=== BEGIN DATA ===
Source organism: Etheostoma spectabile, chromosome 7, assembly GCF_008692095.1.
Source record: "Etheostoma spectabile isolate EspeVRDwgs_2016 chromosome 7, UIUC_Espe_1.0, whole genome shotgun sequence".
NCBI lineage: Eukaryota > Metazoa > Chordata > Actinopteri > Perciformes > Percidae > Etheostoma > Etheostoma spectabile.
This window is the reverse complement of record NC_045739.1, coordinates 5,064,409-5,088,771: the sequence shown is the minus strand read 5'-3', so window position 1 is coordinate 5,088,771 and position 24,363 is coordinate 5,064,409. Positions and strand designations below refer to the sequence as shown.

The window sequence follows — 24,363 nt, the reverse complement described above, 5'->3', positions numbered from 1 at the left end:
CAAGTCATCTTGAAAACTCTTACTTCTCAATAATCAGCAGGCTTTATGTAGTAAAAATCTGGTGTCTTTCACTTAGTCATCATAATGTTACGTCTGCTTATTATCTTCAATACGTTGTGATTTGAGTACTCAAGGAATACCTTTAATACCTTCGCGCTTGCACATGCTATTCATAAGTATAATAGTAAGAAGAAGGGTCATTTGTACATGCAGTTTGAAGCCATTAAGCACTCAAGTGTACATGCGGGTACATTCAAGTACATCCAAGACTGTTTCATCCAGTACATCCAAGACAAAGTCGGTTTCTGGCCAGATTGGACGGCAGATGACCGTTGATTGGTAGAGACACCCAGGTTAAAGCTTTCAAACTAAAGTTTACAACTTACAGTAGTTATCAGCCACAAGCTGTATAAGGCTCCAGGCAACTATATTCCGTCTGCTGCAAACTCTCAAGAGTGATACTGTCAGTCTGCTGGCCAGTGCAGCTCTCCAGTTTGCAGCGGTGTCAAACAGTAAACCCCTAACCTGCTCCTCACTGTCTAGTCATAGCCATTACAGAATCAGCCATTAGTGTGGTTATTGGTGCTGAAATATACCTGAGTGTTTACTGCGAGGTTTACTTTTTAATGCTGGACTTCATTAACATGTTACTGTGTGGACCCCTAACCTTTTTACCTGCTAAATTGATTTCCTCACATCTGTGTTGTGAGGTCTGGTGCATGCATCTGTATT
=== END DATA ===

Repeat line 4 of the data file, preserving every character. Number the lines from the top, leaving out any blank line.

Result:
This window is the reverse complement of record NC_045739.1, coordinates 5,064,409-5,088,771: the sequence shown is the minus strand read 5'-3', so window position 1 is coordinate 5,088,771 and position 24,363 is coordinate 5,064,409. Positions and strand designations below refer to the sequence as shown.